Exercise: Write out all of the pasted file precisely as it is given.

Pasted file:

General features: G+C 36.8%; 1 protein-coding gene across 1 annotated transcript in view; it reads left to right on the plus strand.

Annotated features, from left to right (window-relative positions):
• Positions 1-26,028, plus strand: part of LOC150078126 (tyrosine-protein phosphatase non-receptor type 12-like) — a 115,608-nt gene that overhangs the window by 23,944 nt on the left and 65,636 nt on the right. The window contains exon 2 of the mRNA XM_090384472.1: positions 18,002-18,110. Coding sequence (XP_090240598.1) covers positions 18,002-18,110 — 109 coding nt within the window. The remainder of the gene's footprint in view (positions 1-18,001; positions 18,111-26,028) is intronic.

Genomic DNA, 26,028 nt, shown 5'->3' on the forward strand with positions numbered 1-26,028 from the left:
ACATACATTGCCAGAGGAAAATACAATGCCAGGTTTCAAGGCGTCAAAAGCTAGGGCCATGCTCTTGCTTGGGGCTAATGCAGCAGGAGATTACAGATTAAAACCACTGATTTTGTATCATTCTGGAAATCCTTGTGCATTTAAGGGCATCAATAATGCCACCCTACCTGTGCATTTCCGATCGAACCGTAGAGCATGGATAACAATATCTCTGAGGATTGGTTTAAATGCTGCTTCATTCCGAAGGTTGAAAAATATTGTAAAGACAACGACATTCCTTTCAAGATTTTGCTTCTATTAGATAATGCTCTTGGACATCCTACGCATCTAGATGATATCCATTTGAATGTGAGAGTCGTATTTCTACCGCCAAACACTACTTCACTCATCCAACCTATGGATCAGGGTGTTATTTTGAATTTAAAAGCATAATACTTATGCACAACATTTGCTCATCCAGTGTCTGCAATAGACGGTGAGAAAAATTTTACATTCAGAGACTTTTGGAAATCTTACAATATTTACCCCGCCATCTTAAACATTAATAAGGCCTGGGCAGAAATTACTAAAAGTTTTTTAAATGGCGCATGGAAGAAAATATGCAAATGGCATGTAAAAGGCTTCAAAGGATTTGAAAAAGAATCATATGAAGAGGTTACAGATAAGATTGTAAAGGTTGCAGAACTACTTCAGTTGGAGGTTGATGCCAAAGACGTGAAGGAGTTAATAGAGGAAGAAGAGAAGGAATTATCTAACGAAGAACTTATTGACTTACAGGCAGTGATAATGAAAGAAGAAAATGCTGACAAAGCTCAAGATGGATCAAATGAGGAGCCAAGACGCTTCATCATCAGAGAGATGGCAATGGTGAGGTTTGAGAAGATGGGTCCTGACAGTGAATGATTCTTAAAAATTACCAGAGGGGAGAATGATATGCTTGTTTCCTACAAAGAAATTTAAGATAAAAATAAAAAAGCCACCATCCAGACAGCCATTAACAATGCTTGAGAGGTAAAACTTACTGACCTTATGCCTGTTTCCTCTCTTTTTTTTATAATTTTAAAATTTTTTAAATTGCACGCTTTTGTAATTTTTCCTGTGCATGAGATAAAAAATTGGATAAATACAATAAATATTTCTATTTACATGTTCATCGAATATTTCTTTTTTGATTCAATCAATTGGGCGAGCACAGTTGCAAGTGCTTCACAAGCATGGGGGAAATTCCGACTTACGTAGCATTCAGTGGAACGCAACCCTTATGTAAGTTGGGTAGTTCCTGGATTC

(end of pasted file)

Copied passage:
General features: G+C 36.8%; 1 protein-coding gene across 1 annotated transcript in view; it reads left to right on the plus strand.

Annotated features, from left to right (window-relative positions):
• Positions 1-26,028, plus strand: part of LOC150078126 (tyrosine-protein phosphatase non-receptor type 12-like) — a 115,608-nt gene that overhangs the window by 23,944 nt on the left and 65,636 nt on the right. The window contains exon 2 of the mRNA XM_090384472.1: positions 18,002-18,110. Coding sequence (XP_090240598.1) covers positions 18,002-18,110 — 109 coding nt within the window. The remainder of the gene's footprint in view (positions 1-18,001; positions 18,111-26,028) is intronic.

Genomic DNA, 26,028 nt, shown 5'->3' on the forward strand with positions numbered 1-26,028 from the left:
ACATACATTGCCAGAGGAAAATACAATGCCAGGTTTCAAGGCGTCAAAAGCTAGGGCCATGCTCTTGCTTGGGGCTAATGCAGCAGGAGATTACAGATTAAAACCACTGATTTTGTATCATTCTGGAAATCCTTGTGCATTTAAGGGCATCAATAATGCCACCCTACCTGTGCATTTCCGATCGAACCGTAGAGCATGGATAACAATATCTCTGAGGATTGGTTTAAATGCTGCTTCATTCCGAAGGTTGAAAAATATTGTAAAGACAACGACATTCCTTTCAAGATTTTGCTTCTATTAGATAATGCTCTTGGACATCCTACGCATCTAGATGATATCCATTTGAATGTGAGAGTCGTATTTCTACCGCCAAACACTACTTCACTCATCCAACCTATGGATCAGGGTGTTATTTTGAATTTAAAAGCATAATACTTATGCACAACATTTGCTCATCCAGTGTCTGCAATAGACGGTGAGAAAAATTTTACATTCAGAGACTTTTGGAAATCTTACAATATTTACCCCGCCATCTTAAACATTAATAAGGCCTGGGCAGAAATTACTAAAAGTTTTTTAAATGGCGCATGGAAGAAAATATGCAAATGGCATGTAAAAGGCTTCAAAGGATTTGAAAAAGAATCATATGAAGAGGTTACAGATAAGATTGTAAAGGTTGCAGAACTACTTCAGTTGGAGGTTGATGCCAAAGACGTGAAGGAGTTAATAGAGGAAGAAGAGAAGGAATTATCTAACGAAGAACTTATTGACTTACAGGCAGTGATAATGAAAGAAGAAAATGCTGACAAAGCTCAAGATGGATCAAATGAGGAGCCAAGACGCTTCATCATCAGAGAGATGGCAATGGTGAGGTTTGAGAAGATGGGTCCTGACAGTGAATGATTCTTAAAAATTACCAGAGGGGAGAATGATATGCTTGTTTCCTACAAAGAAATTTAAGATAAAAATAAAAAAGCCACCATCCAGACAGCCATTAACAATGCTTGAGAGGTAAAACTTACTGACCTTATGCCTGTTTCCTCTCTTTTTTTTATAATTTTAAAATTTTTTAAATTGCACGCTTTTGTAATTTTTCCTGTGCATGAGATAAAAAATTGGATAAATACAATAAATATTTCTATTTACATGTTCATCGAATATTTCTTTTTTGATTCAATCAATTGGGCGAGCACAGTTGCAAGTGCTTCACAAGCATGGGGGAAATTCCGACTTACGTAGCATTCAGTGGAACGCAACCCTTATGTAAGTTGGGTAGTTCCTGGATTC